Not a Happy Camper by Mindy Schneider
Having worked at summer camp for three years, I slipped into Mindy Schneider’s memoir, Not A Happy Camper, expecting to have heard it all before. I was disheartened to find my initial assessment not far off the mark.
Set at Camp Kin-A-Hurra, an all-girls Jewish camp of the 1970s, a retrospective Schneider regales the reader with humorous anecdotes of her camp experiences in the summer of her 13th year. Her book includes all the proper ingredients for such a tale -- campfires, ghost stories, canoes, swim tests, romance, hiking, tents, bad food, and of course, sneaking out of cabins after dark. While all these parts are necessary, in no way do they transcend the typical, run-of-the-mill, nostalgic, starry-eyed stories of summer camp that have preceded her. It is a typical coming-of-age story, but therein lies the problem -- its typicality.
The book is redeemed, however, not in the story itself, but in the writing. The quick-wit of Schneider functions as a kind of life preserver, pulling the traditional tale from the bottom of the murky lake and adding an insightful clarity. Observations such as “I’ve always resented teams that huddle and pray before a game, as if they assume God has time for amateur athletics,” as well as her decision whether or not to administer CPR to a boy (“even if he screws up and dies, he’ll still be the first boy I ever kissed,”) tightens the meandering plot like a much-needed acupuncture. She shines brightest in her subtle moments, in which the humor is a byproduct of the story, and not the target for which she aims.
For some, the story might be considered too “cutesy,” one perpetually riding the line of sentimentally. To hear the retrospective voice of the author attempting to resurrect her 13-year-old thoughts is challenging, and occasionally, too many liberties are taken. To listen to young Schneider revel in the privacy of her all girls camp and then, just moments later, realize that she isn’t “getting any younger” and is in dire need of the company of males, is the perfect formula for eye-rolling. The voices become mixed, and while the retrospection is what allows for humor, there are moments where the reader hopes for a more honest portrayal; one in which humor is not purpose of the scene.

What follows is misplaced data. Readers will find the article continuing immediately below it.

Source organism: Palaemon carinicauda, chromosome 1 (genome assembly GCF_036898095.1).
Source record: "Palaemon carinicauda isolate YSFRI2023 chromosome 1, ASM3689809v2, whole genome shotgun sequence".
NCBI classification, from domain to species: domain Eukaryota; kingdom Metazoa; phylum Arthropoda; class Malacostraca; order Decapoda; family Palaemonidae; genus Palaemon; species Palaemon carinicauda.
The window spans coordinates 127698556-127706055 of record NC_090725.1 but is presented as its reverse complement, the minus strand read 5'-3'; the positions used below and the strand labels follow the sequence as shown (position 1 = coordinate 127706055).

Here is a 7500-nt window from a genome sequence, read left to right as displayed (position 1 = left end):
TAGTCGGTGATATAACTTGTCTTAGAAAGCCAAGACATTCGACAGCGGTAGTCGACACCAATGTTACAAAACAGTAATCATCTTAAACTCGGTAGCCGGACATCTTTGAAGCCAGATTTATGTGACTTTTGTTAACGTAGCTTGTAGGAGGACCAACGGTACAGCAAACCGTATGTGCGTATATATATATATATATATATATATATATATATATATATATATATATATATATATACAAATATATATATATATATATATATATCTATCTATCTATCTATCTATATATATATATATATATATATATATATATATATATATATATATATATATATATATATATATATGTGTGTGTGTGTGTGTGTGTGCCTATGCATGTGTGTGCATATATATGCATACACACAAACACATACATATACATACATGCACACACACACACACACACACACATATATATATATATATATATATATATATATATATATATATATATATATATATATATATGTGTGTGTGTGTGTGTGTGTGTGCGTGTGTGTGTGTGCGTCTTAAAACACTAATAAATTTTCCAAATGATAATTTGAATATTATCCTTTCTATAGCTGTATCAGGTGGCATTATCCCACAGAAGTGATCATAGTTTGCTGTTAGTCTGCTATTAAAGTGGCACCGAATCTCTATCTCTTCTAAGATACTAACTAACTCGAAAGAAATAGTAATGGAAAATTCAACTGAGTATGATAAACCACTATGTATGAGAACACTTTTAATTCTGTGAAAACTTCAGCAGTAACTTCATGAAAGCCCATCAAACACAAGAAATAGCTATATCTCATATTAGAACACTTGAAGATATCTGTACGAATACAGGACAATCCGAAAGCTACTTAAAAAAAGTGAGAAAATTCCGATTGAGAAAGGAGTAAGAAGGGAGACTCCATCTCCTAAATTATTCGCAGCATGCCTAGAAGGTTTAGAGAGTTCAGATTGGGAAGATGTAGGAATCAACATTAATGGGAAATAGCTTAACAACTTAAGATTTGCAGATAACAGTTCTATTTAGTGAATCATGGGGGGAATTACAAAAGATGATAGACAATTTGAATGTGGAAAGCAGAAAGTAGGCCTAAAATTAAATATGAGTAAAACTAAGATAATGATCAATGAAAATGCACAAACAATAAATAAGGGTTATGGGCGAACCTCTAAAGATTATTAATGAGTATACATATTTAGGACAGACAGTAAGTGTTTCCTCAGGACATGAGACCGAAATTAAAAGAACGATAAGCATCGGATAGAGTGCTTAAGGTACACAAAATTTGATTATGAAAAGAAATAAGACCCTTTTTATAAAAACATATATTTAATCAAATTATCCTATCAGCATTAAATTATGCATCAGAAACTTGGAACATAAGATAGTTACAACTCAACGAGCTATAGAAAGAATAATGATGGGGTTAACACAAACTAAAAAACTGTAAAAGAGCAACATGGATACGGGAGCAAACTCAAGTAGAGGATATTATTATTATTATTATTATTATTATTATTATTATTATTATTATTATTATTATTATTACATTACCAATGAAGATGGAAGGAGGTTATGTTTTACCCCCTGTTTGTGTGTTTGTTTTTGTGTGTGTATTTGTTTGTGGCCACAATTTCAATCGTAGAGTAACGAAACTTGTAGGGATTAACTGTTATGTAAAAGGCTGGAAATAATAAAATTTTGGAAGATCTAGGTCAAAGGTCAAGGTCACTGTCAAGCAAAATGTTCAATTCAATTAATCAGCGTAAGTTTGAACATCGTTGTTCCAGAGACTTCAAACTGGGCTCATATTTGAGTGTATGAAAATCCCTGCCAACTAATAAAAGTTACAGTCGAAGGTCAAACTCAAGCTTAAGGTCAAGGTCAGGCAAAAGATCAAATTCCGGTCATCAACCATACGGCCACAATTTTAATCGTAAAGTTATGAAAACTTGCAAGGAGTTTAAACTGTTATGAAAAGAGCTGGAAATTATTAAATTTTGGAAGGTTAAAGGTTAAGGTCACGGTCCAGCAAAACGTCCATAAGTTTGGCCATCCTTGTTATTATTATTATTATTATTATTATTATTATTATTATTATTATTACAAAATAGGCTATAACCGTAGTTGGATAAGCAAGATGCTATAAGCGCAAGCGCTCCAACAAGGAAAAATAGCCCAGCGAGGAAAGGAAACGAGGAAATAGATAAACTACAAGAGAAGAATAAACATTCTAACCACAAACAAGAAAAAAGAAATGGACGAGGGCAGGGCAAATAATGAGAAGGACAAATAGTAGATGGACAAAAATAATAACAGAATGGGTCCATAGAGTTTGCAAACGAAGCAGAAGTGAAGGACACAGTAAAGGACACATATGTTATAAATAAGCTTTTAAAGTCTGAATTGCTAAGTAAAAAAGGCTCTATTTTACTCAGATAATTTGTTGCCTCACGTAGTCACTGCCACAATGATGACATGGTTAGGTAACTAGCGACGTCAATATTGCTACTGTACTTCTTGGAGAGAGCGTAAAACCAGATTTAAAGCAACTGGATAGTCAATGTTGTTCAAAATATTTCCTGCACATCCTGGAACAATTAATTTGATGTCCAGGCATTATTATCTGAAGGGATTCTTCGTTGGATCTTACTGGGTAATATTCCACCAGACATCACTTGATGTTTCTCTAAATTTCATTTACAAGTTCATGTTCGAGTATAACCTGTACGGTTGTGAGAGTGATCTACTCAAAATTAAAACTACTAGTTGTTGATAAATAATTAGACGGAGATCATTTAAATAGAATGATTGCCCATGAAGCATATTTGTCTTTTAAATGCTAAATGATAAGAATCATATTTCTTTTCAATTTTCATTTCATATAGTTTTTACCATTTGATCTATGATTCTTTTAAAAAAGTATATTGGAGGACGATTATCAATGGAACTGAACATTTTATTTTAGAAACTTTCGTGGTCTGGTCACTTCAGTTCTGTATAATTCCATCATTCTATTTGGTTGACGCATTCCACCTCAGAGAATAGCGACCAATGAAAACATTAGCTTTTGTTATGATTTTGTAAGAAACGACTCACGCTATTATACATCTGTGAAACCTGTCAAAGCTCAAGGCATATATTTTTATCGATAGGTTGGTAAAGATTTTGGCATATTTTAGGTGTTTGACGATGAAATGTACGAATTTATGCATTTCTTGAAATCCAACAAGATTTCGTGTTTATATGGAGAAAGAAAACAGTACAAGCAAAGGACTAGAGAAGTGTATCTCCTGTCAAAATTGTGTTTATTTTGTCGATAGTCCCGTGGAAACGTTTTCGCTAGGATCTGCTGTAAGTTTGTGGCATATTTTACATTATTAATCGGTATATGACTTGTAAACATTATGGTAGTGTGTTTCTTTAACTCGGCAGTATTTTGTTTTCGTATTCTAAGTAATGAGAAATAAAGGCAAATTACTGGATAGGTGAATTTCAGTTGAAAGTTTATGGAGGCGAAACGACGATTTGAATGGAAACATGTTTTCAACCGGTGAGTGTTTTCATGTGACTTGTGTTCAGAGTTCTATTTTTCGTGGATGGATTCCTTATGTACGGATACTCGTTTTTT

Another instance in which Schneider’s successes outweigh the book’s typicality, however, is in her implementation of a proper camp lexicon. It is evident to anyone who has ever slept in a cabin, unpacked a trunk, unrolled a sleeping bag, or sang a song around a campfire, that Schneider is the real-deal when it comes to summer camp. Not only do her experiences make it the “Everyman” version of camp, but her precision of proper details -- the construction of a God’s Eye in arts and crafts, the “get out of the lake” rule when the thunder comes, the waiting for packages of junk food from parents far, far away -- all add to the dreamy atmosphere that always manages to linger within these summertime tales. However, while the Everyman attempt functions primarily by reaching out to a larger audience, it stifles the opportunity to tell an entirely unique story; one which we’ve never heard before.
The truth is, my indulgent side enjoyed it. As the front flap claims, it is in fact a “must-read for anyone who’s ever been to summer camp.” Don’t expect anything you haven’t seen before, but you can expect to smile, to nod, to transport yourself to your own summer camp days long forgotten. Expect to recall the fear of fish nibbling at toes, the scent of calamine lotion, the stifling heat of a zipped sleeping bag in July. Certainly, you can expect to be entertained. Just don’t expect to be enlightened.
Not a Happy Camper by Mindy Schneider